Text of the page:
The Daily Tar Heel

Serving the students and the University community since 1893

Sunday July 25th

Heidi Pérez-Moreno


Sports

Students rush Franklin Street for the second time following UNC win against Duke

Following UNC men's basketball defeat of Duke, fans rushed Franklin Street for the second time this year. Last month, officers took over 35 minutes to clear the intersection.  This crowd, which was substantially smaller, dispersed from the intersection for the resumption of traffic within five minutes. The crowd later regrouped for another brief period.

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News

Town and University look to avoid Franklin Street rush after Saturday's UNC-Duke game

In an email, Victoria Hudson, the Orange County Director of Environmental Health, said she was unaware of any community spread impacts from the February rush — however, she wrote, this is not an excuse to lose vigilance. “Community transmission and vaccination trends are moving in the right direction,” Hudson wrote. “The recent Executive Order eased some restrictions on businesses. We have to stay vigilant to eliminate any actions that could lead to negative impacts at this time.”

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‘I’ve been waiting for an opportunity’: Triangle Immigrants feel left out of vaccine process

Research from the Center for American Progress shows undocumented immigrants are more likely to work essential jobs in the United States, with an estimated 5 million of them in the workforce.  Katherine Ward, a community organizer for Refugee Community Partnership, said vaccinating immigrants is especially important because they have fewer opportunities to receive federal or state aid if they were to lose their jobs or stop working due to the virus.  “It is my hope and my prayer that (the vaccine) will make a difference in the lives and homes and the neighborhoods where immigrants and refugees live,”  Edgar Vergara, a pastor in Durham who oversees La Semilla, said.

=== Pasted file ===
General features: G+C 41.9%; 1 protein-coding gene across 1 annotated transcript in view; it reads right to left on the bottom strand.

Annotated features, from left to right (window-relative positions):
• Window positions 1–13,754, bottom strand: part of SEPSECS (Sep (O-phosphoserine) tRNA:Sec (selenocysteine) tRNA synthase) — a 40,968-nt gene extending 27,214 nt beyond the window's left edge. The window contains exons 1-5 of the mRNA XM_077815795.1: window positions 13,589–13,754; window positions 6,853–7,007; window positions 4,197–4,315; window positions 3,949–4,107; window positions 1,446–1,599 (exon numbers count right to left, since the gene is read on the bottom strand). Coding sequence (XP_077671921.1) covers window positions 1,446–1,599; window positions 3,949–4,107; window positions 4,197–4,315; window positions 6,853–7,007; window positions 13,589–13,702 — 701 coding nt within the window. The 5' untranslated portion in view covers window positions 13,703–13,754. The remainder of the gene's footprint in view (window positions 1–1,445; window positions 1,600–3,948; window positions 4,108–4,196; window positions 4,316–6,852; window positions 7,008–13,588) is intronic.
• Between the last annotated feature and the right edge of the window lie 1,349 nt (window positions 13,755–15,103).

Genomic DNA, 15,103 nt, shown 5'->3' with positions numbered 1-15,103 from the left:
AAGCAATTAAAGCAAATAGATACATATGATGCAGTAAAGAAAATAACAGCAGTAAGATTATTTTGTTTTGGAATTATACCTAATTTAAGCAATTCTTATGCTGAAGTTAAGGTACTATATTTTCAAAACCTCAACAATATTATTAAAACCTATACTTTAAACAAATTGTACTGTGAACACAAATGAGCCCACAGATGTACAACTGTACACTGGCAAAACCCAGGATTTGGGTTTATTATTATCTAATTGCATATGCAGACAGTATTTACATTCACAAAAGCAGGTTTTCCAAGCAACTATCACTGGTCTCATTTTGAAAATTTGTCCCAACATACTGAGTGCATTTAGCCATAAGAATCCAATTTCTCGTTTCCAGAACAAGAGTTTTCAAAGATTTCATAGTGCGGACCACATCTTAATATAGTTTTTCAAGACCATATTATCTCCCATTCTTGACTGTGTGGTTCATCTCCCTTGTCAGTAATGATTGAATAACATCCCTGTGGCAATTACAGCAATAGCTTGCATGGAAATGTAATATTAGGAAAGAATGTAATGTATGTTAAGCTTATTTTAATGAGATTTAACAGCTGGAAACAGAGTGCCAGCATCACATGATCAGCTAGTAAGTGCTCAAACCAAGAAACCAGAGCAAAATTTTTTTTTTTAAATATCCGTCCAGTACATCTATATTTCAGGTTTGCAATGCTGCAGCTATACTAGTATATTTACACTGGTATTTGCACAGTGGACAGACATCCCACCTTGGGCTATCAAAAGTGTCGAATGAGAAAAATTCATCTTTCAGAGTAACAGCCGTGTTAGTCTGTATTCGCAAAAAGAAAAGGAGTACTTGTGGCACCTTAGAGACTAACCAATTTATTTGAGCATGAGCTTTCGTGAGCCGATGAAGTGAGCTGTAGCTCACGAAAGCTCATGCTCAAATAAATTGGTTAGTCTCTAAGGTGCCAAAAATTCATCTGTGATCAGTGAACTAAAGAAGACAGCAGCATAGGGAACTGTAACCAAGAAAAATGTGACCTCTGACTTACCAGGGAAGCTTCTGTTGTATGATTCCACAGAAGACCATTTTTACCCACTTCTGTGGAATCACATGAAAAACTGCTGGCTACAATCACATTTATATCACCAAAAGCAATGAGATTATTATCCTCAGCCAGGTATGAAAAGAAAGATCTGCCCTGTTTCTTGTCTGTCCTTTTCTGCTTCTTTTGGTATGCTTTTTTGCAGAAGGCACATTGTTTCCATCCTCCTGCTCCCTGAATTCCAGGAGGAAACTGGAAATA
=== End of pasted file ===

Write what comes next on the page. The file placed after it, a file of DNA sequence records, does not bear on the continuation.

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News

Cooper says N.C. will increase COVID-19 vaccine supply as waitlist numbers surge

Ever since the COVID-19 vaccine became available to states, supply has been a concern. Mandy Cohen, secretary of N.C. Department of Health and Human Services, said at a press conference Tuesday that the Biden administration approved a five-percent increase in vaccine doses to the state. She said it is undetermined how many additional doses that would add up to. “We know there’s still not enough vaccine supply to vaccinate the millions of people who need it,” Gov. Roy Cooper said during the conference. “We’re pushing for more.”

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News

Students speak out about testing safety concerns

As the spring semester begins, students on and off campus continue to voice their concerns about UNC's testing program. “I understand and I appreciate why they want to do this testing system, but getting tested once a week is a lot to ask of people who don't live on campus.” Sunday afternoon before the first day of the spring semester, there were lines that extended, at some points, from the Carolina Union to Venable Lots — a roughly seven-minute walk away.

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Chair of the Faculty Mimi Chapman speaks at the Faculty Executive Committee meeting on Monday, Aug. 31, 2020. The committee discussed actions that the university could take to prevent another catastrophic reopening in the spring semester.

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